NYC Mayor Eric Adams Admits Taking Prayer Out of Public Schools Was a Mistake
New York City Mayor Eric Adams argued that the U.S. Supreme Court made a mistake when it prohibited school-sponsored prayer in public schools.
According to The Christian Post, Adams addressed the importance of having a spiritual foundation on Tuesday during the annual interfaith breakfast at the New York Public Library’s reception hall.
“When I was growing up in South Jamaica, Queens, I was learning how to box, and every time I would get in the ring, I would lose the fight. And my trainer [would] say, ‘Eric, the problem is you leave your best fight in the gym, and you’re supposed to take it into the ring with you.’
“And that is what has happened to many of us. The synagogue is the gym. The church is the gym. The Sikh temple is the gym. The mosque is the gym. You are there for training. You are not there to leave your best worship in the gym,” Adams insisted.
He pointed out that much of the challenges communities face today have to do with the removal of prayer in public schools.
“We would not have a crisis of domestic violence. … When we took prayers out of schools, guns came into schools. So the reflection point of today, when we do an analysis of these annual coming-together, is to state, ‘Are we leaving our best fight in the gym? Are we finding ways to really take what we took in the gym and bring it into the real fight?'” he asked.
“We became so modernized that our new response is to act like we don’t see the despair that people are experiencing every day. We’ve become so hip, so cool, so Instagram-ish, so Facebook-ish, so Twitter-ish, that we have TikToked our way out of the humanity that we’ve always known,” the mayor added.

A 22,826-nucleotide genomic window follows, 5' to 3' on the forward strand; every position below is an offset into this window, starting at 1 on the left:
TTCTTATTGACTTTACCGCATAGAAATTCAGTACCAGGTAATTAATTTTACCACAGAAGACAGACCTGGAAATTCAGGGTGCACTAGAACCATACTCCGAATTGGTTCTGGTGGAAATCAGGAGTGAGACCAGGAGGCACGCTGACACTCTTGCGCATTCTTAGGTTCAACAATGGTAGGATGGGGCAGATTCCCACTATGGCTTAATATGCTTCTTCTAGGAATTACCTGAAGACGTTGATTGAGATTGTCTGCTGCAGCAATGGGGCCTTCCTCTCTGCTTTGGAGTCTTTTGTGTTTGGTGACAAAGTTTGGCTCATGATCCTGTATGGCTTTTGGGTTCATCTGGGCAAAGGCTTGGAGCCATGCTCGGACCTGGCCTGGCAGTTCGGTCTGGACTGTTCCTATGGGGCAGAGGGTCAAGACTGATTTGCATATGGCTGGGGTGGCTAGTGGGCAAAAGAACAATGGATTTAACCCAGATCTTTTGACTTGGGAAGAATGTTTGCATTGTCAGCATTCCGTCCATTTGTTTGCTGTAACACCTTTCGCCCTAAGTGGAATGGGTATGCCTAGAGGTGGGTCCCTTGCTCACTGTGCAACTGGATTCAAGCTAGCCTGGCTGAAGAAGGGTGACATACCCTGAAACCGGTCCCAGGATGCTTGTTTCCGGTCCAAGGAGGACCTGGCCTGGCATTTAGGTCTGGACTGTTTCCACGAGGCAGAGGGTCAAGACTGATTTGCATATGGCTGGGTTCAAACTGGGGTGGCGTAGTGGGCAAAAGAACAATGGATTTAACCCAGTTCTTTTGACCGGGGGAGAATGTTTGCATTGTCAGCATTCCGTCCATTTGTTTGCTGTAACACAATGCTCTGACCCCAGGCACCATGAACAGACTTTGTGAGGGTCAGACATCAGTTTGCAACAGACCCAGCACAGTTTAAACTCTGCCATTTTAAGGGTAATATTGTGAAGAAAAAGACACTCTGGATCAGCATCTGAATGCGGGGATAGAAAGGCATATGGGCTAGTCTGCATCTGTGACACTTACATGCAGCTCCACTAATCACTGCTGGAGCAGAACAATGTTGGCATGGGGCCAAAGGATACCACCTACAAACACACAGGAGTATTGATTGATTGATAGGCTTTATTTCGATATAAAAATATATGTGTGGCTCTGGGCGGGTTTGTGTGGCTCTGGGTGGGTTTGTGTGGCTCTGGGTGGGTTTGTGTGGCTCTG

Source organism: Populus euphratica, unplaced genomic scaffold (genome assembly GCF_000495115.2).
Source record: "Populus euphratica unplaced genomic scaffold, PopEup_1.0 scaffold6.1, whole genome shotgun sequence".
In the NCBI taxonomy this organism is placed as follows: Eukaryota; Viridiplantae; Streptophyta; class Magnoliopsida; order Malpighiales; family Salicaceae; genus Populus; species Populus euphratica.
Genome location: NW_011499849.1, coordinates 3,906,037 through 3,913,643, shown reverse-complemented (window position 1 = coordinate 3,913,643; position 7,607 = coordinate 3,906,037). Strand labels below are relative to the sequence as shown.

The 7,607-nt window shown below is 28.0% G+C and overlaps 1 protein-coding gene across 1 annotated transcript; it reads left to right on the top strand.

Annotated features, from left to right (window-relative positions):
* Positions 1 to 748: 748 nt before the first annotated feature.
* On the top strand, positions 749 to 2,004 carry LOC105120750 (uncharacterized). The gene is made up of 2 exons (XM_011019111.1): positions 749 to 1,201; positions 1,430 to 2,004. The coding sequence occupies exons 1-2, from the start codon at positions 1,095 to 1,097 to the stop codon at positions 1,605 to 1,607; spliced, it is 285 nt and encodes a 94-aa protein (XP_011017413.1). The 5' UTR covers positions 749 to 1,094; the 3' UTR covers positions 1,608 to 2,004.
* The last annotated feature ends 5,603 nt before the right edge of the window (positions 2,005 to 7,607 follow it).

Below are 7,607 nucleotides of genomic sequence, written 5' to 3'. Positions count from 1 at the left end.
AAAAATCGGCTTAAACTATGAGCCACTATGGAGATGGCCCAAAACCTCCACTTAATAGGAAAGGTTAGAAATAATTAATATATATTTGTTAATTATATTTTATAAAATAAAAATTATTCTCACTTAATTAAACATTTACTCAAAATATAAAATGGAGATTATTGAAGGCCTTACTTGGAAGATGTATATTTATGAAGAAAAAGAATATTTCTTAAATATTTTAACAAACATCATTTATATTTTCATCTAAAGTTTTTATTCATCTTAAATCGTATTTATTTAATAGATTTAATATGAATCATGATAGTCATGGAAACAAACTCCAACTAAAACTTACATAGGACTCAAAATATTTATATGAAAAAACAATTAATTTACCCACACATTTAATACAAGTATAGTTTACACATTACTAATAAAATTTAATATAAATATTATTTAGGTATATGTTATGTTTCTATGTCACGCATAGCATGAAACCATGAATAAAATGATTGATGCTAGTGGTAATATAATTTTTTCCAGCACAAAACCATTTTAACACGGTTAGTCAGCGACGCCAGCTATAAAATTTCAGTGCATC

Adams also stressed the importance of parents setting an example for children.
“And then we say to ourselves — this is what I find interesting — we say to ourselves, ‘What’s wrong with these children? What’s wrong with these kids?’ Let me tell you something about being a child. Children look for indicators that are they moving in the right direction,” he asserted.
“You ever see your baby when all of a sudden, they’re doing something wrong, and they look over and peep at you and to see what’s going on? Now, when they peep over to see if they’re doing something wrong, the parents are doing the same thing. We have abandoned the role of what it is to be a parent.”
“We need to build children, that’s better for our world. And we have to be honest about that,” Adams said.
Adam says raising the next generation up in the faith would help ‘build’ them.
“And it means instilling in them some level of faith and belief. … Don’t tell me about no separation of church and state. State is the body. Church is the heart. You take the heart out of the body, the body dies. I can’t separate my belief because I’m an elected official. When I walk, I walk with God. When I talk, I talk with God. When I put policies in place, I put them in with a God-like approach to them,” he added.
“That’s who I am. And I was that when I was that third grader, and I’m going to be that when I leave government. I am still a child of God and will always be a child of God, and I won’t apologize about being a child of God. It is not going to happen.”
Adams, a non-denominational Christian, credited God for becoming the mayor of New York City.
“I’m here because of the faith-based institution. You do not take this journey on your own. I strongly believe in all my heart, God said, ‘I’m going to take the most broken person, and I’m going to elevate him to the place of being the mayor of the most powerful city on the globe,'” he said.
Photo courtesy: ©Getty Images/Michael M. Santiago/Staff
Milton Quintanilla is a freelance writer and content creator. He is a contributing writer for Christian Headlines and the host of the For Your Soul Podcast, a podcast devoted to sound doctrine and biblical truth. He holds a Masters of Divinity from Alliance Theological Seminary.